23 November 2008

Quite Obviously Flawed

If you had asked Dr Grumble whether, if you were to set up a system of performance bonuses (QOF) for GPs they would meet them, he would have guessed that they would. The average GP runs a very tight ship. Practices are heavily computerised. Most patients GPs would need to see for their performance payments would visit their GP quite often. So all the GP would have to do to jump through the hoops and earn extra pay would be get organised and do what the system required. It could be something as absurdly simple as offering advice about smoking and diet or taking a blood pressure. Patients are still smoking and getting fatter and they must know that these things are bad for them - but there is some evidence that a doctor mentioning such issues can help so it may not be quite such a daft way to pay doctors.

How would you negotiate with government over something like this if you were the BMA? Dr Grumble had always thought that the BMA, being dominated by GPs and knowing that GPs would be good at jumping through hoops, would have kept their cards close to their chest in any negotiations with the government. That way GPs would get paid much more than the government had ever intended. But Dr Grumble has now learned that the BMA played with a straight bat. The BMA actually told the government that if you were to give GPs hoops to jump through they would do it. The government did not believe them. They estimated that GPs would only manage to reach 75% (NAO pdf - para 2.11) of their target payments. In fact they got 96.8%. As a result they were paid more than intended. They were paid for doing the job the government imposed upon them. They told the government they would achieve. And they did.

Of course GPs weren't paid for everything you could pay them for. Dr Grumble is not paid for quite a lot of things he does. That is professionalism. But now the Mail claims that GPs 'are ignoring elements of care such as compassion because they do not get extra cash for being nice to patients.' So how would the Mail deal with that unfounded allegation? Another box to tick? What the Mail fails to say, because they are acting in all of this as government rotweilers, is that if anyone is to blame for moving from a professional contract to a jump-through-the-hoops contract it is the government. All this comes, of course, from listening to management consultants who seem to think that people will work only for money and have no concept of professionalism. Professionalism is under threat. It is very sad.

Here in a comment to one of Sam's posts is Dr Grumble's spontaneous tribute to the professionalism of a state school headmaster responsible for educating Dr Grumble's three children. Dr Grumble is not sure he has ever really said thank you to him but he's sure Mrs Grumble has. Sometimes people do not treat professionals well. They think of them as public servants who should be beaten with sticks. The I-blame-the-teachers mentality gets Dr Grumble down. Dr Grumble has noticed when he has visited the schools where his children have been pupils how defensive the teachers can be. He has noticed how inconsiderately long some parents spend with the teacher. He can guess what is going on. These people who have not succeeded in producing successful offspring must be bludgeoning the teacher as if it is the teacher's fault. These imagined encounters always remind Dr Grumble of those relatives who seem to think that you are not going to do the best for their loved one unless they give you the third degree. But Dr Grumble trusts his children's teachers. And he makes a point of thanking them. Sometimes they look surprised.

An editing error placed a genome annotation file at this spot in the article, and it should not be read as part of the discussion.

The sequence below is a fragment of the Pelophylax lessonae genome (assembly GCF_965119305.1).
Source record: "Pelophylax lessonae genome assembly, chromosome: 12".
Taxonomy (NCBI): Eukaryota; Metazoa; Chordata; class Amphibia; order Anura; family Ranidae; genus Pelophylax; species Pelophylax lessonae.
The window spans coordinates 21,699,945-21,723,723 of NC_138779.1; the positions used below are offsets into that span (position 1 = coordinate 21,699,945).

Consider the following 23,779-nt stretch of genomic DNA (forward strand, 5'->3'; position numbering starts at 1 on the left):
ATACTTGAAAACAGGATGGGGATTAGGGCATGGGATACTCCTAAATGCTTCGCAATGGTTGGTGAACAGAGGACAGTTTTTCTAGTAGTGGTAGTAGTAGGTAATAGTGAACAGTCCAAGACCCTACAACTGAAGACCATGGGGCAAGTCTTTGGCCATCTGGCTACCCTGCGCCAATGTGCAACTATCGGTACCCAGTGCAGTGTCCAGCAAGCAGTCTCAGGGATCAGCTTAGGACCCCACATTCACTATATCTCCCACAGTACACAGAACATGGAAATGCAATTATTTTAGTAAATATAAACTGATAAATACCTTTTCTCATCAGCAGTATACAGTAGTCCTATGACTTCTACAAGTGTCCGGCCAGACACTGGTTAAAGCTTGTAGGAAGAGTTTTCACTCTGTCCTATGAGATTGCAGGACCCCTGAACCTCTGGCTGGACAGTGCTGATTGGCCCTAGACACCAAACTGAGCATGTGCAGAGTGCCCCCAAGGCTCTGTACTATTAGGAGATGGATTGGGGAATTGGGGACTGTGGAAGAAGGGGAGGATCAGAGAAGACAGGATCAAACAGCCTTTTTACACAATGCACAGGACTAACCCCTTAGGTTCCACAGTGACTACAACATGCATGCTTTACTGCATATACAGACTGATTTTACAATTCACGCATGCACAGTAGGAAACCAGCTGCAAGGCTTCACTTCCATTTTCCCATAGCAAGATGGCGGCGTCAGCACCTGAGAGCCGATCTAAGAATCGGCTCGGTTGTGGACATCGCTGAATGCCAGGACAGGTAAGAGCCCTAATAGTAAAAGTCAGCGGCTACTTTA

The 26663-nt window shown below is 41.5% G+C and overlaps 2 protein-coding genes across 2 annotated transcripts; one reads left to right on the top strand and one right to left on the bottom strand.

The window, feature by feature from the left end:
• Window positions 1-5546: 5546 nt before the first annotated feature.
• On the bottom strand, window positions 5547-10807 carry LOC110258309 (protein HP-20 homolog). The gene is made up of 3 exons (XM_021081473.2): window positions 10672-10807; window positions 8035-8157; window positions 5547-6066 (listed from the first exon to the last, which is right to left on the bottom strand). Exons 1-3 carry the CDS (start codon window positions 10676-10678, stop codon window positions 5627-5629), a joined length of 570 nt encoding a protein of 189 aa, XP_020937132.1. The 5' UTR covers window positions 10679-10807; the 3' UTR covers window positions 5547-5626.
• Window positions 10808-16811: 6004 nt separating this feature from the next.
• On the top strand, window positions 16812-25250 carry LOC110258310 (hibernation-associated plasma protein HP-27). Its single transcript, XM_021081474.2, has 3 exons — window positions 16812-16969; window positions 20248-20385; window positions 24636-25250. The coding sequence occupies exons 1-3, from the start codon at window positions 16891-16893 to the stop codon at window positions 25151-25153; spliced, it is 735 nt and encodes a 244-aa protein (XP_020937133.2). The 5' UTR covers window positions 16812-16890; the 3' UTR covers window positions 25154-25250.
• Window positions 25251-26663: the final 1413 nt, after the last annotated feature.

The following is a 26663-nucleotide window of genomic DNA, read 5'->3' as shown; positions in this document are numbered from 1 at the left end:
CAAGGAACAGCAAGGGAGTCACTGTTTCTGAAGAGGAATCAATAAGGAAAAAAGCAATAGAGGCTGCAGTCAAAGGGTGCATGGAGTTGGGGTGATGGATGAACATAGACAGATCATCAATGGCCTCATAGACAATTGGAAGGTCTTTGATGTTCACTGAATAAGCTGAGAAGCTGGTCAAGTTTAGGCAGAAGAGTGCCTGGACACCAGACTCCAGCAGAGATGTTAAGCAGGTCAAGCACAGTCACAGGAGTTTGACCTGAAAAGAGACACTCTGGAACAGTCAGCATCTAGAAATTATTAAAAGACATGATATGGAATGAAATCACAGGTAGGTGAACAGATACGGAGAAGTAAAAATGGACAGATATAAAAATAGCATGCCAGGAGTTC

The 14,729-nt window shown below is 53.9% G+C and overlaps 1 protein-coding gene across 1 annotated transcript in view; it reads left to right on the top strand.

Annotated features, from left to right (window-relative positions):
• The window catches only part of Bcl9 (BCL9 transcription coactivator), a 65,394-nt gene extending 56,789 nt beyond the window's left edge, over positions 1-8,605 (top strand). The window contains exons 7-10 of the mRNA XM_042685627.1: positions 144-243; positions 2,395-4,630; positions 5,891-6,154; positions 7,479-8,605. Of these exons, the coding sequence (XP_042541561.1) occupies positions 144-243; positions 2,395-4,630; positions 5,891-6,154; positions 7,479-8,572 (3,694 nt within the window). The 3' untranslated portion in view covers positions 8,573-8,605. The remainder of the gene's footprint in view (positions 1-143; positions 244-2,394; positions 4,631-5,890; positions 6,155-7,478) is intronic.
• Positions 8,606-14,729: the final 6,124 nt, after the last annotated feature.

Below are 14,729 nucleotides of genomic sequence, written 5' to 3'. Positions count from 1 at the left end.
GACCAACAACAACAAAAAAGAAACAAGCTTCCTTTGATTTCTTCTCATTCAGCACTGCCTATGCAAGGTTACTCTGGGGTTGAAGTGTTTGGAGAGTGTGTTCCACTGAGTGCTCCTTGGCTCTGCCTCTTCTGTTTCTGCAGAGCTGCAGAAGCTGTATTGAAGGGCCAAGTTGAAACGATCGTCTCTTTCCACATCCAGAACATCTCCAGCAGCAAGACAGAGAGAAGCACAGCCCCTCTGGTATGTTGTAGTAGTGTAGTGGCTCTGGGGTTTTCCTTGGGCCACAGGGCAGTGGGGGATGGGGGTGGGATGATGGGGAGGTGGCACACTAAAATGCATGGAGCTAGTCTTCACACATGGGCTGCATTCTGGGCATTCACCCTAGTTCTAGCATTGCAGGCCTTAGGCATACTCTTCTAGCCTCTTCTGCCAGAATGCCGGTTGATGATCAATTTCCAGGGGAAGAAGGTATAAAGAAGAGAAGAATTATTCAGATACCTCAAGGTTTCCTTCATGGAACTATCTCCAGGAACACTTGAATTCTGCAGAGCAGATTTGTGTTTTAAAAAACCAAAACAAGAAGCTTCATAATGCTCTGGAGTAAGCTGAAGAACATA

Anonymous said...

How come you are hospital doctor yet you understand Gp so well Dr G? .. and why don't the blogsphere GPs ask you to stick to your own business? ... It must be because you do do understand GPs 'very' well!


Dr Grumble said...

Many GPs think that hospital doctors have a rather poor understanding of general practice. They are probably right. Most hospital doctors have little interest in general practice.

Some of the blogging GPs do concede that Dr G has some idea of what GP is all about. Actually Grumble's understanding of QOF is weak and based solely on what he has read. So flak may yet be on its way.

The real answer to your query is that Mrs Grumble used to be a GP. She now specialises in a very narrow area and has become quite critical of GPs. But it is very easy to find fault with others when you only work in a very narrow field. The challenge of general practice is to know enough to manage most things and know when you need help. It's that last point that Mrs G finds fault with. She says GPs do not read the guidelines. Dr G then points out that they have guidelines stretching from the floor to the ceiling. Unfortunately hospital doctors remember the few mistakes and do not notice when GPs get it right. GPs have to know about everything. Surely that is the most difficult job of all? Also Mrs Grumble appears to have forgotten that some patients can insist on urgent referral even when it is not indicated and that it is a courtesy to the GP to deal with the patient promptly. There may be some special reason for the 'urgency' that is not apparent in the referral - such as the patient or a posse of relatives constantly hassling the GP.

Dr Andrew Brown said...

As far as I can see you have an excellent grasp of what goes on in general practice and demonstrate a high degree of empathy.

In fact, you seem far too good a doctor to work in a hospital. ;-)

Dr Grumble said...

All these kind comments and tomorrow's post from Dr Grumble refers to an angry blogging Dr Brown. But fortunately it's the other one. You had Dr G worried for a moment, Andrew.